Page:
In recent times, many urban areas and buildings of architectural and historical significance have suffered severe damage, including destruction, degradation, and demolition of essential parts, due primarily to the lack of awareness of their cultural values and continued urbanization.
Faced with that situation, it has become necessary for legislators to intervene to maintain and restore the invaluable historical landmarks, to preserve their architectural and urban character, and to restore their cultural form.

It is a common misconception that legislators should only concentrate on building modern cities without giving attention to historical buildings, however, through the heritage conservation policy we protect integral cultural characteristics of our society, which showcase the deep history of Egyptian civilization for successive generations and is considered an evolutionary developmental move for society, geared towards creating a higher level of civilization.

With the above in mind, this would be of benefit to the state and the citizen simultaneously. On the one hand, such policies benefit the state by providing guidance on the economic exploitation of historical sites, by necessitating that such use is appropriate to the nature of the site in question, such as converting these buildings into historical landmarks or hotels, to attract tourism. On the other hand, it benefits the citizen by creating employment opportunities, which will in turn raises the national GDP level.

The legislator does not aim to intimidate citizens or limit their rights to construct buildings that are stylized in a historical manner or those who reside in older properties which could be considered historically significant since the common understanding is that any long-standing, distinct architectural building should be registered as a historical landmark.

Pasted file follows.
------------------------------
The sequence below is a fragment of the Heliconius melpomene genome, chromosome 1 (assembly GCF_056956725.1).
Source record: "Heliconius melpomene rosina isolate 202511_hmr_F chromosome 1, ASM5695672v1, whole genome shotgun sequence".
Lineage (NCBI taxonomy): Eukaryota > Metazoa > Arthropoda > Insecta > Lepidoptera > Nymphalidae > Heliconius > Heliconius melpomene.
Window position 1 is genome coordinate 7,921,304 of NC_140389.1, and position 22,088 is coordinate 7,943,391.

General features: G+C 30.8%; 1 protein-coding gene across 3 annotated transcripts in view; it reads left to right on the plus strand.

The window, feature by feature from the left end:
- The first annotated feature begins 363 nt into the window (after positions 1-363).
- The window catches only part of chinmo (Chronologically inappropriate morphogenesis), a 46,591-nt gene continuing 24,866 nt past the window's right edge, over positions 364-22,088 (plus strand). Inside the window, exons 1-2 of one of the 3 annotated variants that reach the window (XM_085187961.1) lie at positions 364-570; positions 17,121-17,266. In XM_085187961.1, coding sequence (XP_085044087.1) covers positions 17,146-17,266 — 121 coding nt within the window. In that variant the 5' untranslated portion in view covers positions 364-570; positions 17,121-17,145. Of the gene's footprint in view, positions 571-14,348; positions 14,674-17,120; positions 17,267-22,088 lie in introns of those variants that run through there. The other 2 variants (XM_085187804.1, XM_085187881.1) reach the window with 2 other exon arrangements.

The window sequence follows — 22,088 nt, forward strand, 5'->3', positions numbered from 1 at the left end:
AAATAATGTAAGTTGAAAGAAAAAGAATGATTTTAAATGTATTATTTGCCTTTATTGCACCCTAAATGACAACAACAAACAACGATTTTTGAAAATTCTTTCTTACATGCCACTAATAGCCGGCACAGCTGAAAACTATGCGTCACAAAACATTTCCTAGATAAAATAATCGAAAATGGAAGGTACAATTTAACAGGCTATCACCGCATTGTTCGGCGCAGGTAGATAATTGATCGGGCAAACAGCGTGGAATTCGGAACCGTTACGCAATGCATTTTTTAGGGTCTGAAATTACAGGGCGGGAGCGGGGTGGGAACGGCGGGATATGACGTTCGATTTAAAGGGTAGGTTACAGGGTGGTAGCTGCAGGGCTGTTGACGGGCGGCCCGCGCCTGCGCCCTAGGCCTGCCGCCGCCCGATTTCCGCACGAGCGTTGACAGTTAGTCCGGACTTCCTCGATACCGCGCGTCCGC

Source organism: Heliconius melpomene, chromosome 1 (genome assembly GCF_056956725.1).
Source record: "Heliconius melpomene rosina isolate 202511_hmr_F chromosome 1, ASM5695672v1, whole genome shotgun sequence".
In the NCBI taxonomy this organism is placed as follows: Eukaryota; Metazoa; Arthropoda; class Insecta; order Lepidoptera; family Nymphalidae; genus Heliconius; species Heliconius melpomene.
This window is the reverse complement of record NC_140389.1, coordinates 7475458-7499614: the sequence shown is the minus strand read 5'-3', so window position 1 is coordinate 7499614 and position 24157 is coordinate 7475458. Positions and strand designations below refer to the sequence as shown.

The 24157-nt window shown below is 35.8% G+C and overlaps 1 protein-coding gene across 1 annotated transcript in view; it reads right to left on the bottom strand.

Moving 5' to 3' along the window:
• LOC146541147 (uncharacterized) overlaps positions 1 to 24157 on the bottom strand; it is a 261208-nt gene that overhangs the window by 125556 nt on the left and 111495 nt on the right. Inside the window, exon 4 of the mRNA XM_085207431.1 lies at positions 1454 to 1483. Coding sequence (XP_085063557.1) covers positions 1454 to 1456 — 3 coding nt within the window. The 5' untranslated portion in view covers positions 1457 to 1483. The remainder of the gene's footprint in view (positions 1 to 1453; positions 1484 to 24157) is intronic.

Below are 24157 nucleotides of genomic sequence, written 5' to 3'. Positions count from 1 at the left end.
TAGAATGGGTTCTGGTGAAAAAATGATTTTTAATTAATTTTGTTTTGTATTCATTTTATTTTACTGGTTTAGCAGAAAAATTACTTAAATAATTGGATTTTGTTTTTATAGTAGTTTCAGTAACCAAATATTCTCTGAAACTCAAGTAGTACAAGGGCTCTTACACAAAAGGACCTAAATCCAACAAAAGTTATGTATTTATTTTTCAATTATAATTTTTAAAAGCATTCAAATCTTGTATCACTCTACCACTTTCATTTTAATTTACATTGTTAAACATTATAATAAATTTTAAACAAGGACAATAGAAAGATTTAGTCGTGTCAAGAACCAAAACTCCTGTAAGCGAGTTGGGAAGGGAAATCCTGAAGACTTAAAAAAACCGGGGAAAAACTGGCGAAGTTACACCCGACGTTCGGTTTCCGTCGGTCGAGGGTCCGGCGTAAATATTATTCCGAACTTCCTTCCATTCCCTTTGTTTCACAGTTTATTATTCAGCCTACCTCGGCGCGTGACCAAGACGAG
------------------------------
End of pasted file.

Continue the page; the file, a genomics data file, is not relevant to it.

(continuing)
Despite this, the Executive Regulations of Law no. 144 of 2006 sets out the standards and specifications for protected buildings, namely that they must hold historical significance such as an association with national events, or an influential historical figure, or hold the architectural or artistic value of art, or be buildings that are considered a popular tourist spot.

Following the above, the law requires the presence of two combined criteria. Therefore, a building with a distinct architectural character is not enough, it must be necessary to link the architectural character to national history or a historical figure, represent a historical era, or be considered as a touristic spot.

We refer below to one of the cases initiated by our office, in which the Supreme Administrative Court ruled in 2020 to annul the Prime Minister's decision for a building to be characterized as a historical landmark since two of the four aforementioned criteria specified by the Law were unfulfilled.

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In conclusion, this article aims to shed light on the fact that not all old buildings which are stylized in a historical manner can qualify as historical landmarks that cannot be demolished.

The content of this article is intended to provide a general guide to the subject matter. Specialist advice should be sought about your specific circumstances.